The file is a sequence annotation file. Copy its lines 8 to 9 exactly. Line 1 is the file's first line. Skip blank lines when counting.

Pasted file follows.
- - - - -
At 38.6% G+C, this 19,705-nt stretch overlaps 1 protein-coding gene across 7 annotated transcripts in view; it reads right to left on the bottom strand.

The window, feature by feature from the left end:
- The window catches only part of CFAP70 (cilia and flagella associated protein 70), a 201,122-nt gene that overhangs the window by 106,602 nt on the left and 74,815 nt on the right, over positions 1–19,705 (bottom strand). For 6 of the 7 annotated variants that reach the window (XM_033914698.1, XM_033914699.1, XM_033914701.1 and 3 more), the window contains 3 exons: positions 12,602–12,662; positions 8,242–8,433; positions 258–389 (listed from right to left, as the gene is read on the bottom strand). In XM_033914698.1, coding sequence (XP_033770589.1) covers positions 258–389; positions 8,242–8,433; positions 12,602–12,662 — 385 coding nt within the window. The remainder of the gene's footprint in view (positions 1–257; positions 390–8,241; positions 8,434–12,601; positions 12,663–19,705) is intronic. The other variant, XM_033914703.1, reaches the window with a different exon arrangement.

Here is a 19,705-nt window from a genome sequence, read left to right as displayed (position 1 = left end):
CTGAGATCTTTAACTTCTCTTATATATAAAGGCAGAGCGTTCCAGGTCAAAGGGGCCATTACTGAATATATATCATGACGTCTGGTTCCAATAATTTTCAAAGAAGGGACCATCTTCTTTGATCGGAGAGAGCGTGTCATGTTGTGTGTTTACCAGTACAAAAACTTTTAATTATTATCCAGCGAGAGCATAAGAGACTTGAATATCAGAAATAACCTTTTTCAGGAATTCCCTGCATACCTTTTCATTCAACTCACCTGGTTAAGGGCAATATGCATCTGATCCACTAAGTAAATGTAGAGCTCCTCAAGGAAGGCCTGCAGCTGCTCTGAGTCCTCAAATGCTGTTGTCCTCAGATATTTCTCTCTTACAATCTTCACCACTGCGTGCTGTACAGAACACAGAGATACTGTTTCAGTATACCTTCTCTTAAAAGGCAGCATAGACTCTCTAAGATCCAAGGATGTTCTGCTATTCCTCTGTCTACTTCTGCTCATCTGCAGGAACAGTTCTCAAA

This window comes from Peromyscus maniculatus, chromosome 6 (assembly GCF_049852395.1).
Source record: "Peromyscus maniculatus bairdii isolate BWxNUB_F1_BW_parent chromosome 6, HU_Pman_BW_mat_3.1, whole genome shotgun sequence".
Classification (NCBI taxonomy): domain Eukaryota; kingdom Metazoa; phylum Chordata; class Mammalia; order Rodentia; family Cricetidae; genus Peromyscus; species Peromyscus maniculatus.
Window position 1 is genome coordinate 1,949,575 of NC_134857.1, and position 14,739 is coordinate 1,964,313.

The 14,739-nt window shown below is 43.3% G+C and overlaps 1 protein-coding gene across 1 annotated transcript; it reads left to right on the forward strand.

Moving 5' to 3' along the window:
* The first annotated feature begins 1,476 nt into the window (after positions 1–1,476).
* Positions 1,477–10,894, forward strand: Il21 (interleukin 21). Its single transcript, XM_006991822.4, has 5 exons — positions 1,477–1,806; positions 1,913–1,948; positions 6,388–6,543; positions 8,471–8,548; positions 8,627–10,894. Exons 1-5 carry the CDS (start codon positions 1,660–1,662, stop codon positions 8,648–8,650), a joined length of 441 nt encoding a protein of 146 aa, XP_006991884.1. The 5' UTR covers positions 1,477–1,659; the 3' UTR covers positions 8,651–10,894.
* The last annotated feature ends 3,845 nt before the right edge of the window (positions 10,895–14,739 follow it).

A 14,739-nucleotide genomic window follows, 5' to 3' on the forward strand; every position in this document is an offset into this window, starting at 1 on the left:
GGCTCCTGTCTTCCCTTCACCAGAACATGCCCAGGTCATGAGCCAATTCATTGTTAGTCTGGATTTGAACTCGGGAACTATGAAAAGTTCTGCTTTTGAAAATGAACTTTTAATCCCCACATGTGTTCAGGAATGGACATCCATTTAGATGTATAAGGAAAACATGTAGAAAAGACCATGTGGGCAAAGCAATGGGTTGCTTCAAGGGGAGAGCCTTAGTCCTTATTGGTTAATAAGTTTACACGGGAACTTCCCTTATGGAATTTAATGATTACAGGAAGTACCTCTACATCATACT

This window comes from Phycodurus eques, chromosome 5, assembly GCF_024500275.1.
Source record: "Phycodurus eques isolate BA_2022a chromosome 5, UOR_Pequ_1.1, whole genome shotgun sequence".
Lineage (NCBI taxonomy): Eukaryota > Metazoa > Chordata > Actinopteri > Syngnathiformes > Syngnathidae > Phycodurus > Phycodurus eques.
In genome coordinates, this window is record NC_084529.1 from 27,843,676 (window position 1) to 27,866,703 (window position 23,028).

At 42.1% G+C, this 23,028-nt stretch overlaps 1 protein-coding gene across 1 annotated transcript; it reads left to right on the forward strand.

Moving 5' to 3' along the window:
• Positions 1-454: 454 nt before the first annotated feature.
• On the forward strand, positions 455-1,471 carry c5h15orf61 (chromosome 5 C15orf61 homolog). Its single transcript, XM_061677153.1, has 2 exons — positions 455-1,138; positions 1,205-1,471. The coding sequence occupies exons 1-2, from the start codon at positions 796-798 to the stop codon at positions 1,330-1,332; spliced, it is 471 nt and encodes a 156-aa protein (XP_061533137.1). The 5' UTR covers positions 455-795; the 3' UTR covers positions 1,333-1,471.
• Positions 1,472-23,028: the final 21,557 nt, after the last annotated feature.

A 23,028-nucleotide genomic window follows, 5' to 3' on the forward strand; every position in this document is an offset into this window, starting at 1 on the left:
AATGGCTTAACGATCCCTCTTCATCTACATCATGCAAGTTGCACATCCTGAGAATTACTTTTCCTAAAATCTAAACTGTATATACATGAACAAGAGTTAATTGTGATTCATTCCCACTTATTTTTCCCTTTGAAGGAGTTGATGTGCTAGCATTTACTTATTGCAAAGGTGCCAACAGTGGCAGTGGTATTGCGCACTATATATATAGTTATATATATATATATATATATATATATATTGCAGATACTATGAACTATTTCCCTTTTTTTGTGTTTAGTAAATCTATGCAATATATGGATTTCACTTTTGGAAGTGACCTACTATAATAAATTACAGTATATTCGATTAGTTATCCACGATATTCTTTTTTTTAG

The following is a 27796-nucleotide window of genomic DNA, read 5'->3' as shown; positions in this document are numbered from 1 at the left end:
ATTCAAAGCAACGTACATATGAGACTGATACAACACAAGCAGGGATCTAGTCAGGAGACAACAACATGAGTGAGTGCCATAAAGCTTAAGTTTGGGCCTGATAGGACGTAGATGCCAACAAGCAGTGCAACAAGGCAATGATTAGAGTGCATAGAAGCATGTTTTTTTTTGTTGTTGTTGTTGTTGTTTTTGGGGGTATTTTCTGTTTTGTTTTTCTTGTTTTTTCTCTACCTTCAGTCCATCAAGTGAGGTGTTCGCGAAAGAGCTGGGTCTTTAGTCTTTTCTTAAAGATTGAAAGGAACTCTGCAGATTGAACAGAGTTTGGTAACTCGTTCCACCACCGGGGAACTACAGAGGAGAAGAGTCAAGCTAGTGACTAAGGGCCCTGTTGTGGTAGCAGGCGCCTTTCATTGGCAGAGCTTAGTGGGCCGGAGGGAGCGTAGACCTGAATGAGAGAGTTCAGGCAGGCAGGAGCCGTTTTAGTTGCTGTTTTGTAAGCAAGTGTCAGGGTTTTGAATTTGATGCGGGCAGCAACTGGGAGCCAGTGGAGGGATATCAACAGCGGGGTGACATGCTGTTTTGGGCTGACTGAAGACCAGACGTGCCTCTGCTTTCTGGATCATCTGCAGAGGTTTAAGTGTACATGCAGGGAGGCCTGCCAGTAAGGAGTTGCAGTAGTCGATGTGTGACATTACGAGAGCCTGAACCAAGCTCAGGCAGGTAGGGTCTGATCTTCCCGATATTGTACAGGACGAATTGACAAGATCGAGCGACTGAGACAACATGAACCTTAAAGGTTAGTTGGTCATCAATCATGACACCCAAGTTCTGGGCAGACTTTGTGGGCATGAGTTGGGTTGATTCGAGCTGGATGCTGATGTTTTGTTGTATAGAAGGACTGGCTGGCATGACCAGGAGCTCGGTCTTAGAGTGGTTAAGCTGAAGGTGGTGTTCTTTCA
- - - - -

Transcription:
Classification (NCBI taxonomy): domain Eukaryota; kingdom Metazoa; phylum Chordata; class Mammalia; order Rodentia; family Cricetidae; genus Peromyscus; species Peromyscus maniculatus.
Window position 1 is genome coordinate 1,949,575 of NC_134857.1, and position 14,739 is coordinate 1,964,313.